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Writing Scripts for IRLP

Script Writing Basics

One of the nicest things about IRLP is its extensibility. IRLP operation is controlled by various standard scripts; however, it is very easy for the node owner to modify and/or create his own scripts. From the beginning, I have written a number of scripts and have modified others to suit my own purposes. Many of the scripts that I have and/or use can be found here and downloaded for installation on your own node.

IRLP DTMF Processing

Pogram flow for IRLP DTMF Processing.

One of the important things to understand is the flow of control when it comes to processing the received DTMF digits. Let us first define the boxes in the image above:

  • dtmf - one of the main IRLP processes that is constantly running and monitoring the node. One of its jobs is to receive and assemble the strings of DTMF digits entered by the user.
  • decode - the main IRLP command processing script. Is found in the $SCRIPT directory and called by dtmf whenever dtmf has fully assembled a complete command string.
  • custom_decode - the main "node owner" customizable script. This is where all user commands get decoded and dispatched.
  • User Script - any of a number of custom scripts installed or written by the node owner to perform any of a number of extended operations (Connect to EchoLink, play newsline, speak the time, voice mail, whatever you can imagine).

Each of the blocks described above can perform any number of operations but the basic flow goes as follows:

  1. Once a DTMF command string has been fully received, as signaled by the loss of the COS signal, the dtmf program calls the decode script with the DTMF command string as an argument.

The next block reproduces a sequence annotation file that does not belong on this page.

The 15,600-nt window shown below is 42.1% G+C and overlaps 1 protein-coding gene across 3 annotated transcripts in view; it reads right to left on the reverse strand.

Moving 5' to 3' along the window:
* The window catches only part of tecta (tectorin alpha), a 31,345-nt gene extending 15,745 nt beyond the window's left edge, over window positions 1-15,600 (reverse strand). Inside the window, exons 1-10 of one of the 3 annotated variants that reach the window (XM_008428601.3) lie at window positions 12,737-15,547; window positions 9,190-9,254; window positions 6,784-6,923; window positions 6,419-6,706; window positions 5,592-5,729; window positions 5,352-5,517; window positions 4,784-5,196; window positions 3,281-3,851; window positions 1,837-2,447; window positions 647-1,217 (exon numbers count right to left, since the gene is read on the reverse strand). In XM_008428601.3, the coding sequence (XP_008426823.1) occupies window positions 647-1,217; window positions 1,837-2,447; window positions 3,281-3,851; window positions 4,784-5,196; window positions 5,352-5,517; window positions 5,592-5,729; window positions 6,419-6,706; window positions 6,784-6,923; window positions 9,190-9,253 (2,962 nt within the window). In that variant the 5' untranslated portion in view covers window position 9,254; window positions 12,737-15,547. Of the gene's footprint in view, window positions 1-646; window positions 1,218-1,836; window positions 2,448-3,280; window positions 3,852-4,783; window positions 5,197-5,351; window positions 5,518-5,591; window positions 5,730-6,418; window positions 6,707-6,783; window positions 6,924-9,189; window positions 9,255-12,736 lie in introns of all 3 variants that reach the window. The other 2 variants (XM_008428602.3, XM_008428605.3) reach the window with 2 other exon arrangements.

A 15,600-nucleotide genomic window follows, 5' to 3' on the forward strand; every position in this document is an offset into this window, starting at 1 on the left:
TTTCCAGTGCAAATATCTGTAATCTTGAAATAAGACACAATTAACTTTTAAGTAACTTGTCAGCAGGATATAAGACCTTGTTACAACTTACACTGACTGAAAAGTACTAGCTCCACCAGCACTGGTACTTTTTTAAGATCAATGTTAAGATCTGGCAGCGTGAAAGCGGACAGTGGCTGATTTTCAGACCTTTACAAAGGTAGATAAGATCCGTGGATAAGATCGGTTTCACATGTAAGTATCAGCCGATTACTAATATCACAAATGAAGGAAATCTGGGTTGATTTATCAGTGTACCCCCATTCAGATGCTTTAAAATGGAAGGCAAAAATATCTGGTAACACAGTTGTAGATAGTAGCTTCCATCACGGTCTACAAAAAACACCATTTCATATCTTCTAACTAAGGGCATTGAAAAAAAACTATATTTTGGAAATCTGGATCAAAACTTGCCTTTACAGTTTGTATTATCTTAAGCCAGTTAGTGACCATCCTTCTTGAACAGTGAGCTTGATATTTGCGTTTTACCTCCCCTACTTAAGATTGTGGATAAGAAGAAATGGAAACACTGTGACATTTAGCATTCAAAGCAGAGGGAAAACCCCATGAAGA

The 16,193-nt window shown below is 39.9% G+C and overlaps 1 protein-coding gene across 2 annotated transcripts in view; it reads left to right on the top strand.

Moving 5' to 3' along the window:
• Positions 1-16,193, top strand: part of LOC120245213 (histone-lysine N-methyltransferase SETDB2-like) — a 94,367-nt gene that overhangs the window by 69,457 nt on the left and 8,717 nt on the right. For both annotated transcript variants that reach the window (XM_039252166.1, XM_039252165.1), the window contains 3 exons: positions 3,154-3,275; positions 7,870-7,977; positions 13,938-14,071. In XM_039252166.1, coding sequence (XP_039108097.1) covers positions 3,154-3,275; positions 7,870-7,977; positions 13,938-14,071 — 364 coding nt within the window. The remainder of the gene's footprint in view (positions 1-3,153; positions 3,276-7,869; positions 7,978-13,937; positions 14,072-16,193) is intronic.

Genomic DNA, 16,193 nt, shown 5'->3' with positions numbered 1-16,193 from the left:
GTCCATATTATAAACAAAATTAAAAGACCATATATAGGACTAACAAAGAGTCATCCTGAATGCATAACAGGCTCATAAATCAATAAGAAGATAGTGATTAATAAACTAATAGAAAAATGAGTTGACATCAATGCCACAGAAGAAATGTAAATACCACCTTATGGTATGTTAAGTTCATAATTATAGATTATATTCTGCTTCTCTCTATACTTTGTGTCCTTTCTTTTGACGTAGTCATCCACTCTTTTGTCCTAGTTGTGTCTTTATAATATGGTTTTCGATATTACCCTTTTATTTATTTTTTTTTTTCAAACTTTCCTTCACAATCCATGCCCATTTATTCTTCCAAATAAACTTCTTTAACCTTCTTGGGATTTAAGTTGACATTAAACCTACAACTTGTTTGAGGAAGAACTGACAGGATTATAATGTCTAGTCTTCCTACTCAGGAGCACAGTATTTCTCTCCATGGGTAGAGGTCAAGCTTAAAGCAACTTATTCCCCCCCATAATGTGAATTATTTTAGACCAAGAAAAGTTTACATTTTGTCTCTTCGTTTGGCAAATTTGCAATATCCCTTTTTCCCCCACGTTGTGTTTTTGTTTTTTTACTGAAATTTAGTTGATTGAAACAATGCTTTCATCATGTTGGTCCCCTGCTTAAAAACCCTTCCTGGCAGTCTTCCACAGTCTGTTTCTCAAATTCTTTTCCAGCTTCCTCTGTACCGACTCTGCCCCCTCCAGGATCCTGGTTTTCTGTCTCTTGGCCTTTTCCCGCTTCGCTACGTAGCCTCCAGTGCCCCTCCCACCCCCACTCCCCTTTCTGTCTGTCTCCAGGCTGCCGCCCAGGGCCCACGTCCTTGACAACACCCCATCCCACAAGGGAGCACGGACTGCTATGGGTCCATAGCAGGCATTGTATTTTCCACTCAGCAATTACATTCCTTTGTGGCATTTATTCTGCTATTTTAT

2. The first thing the decode script does is log the command in the IRLP log file ($LOGFILE), then it calls the custom_decode script with the DTMF command string as an argument.
  3. In short, the custom_decode script does whatever processing necessary to parse the DTMF command to separate any prefix (if prefixes are used) and the command then proceeds to determine if the prefix is correct and the command is a node owner defined command or not.
  4. If a node owner defined command is found, then custom_decode calls the appropriate User Script to perform the operation desired.
  5. Once the User Script completes, it returns to custom_decode using exit.
  6. At this point, custom_decode returns control back to decode by doing an exit 1 which tells decode that the command has been decoded and executed.
  7. When decode receives the exit 1 code, it quits execution and returns control back to dtmf.
  8. If a node owner defined command is not contained in the DTMF string, then custom_decode returns to decode by using exit 0, indicating that no command has been found thus far and that decode must now try to handle the DTMF command.
  9. If a prefix is used, decode will attempt to separate the prefix from the command code and validate the prefix.
  10. If the command is "73" and the node is involved in a connection, then the connection will be broken and decode will return to dtmf using exit.
  11. If the command is 4 digits long and begins with a "9", then a connection to a reflector is attempted; otherwise, a connection to a node is attempted.
  12. If a connection was successful then decode will return to dtmf using exit.
  13. If the connection was unsuccessful AND the node is connected to another node but not a reflector, the entire DTMF command string is sent to the connected node which will either regenerate the DTMF on the remote end or discard the DTMF information depending on whether DTMF_REGENERATION is set to YES or NO.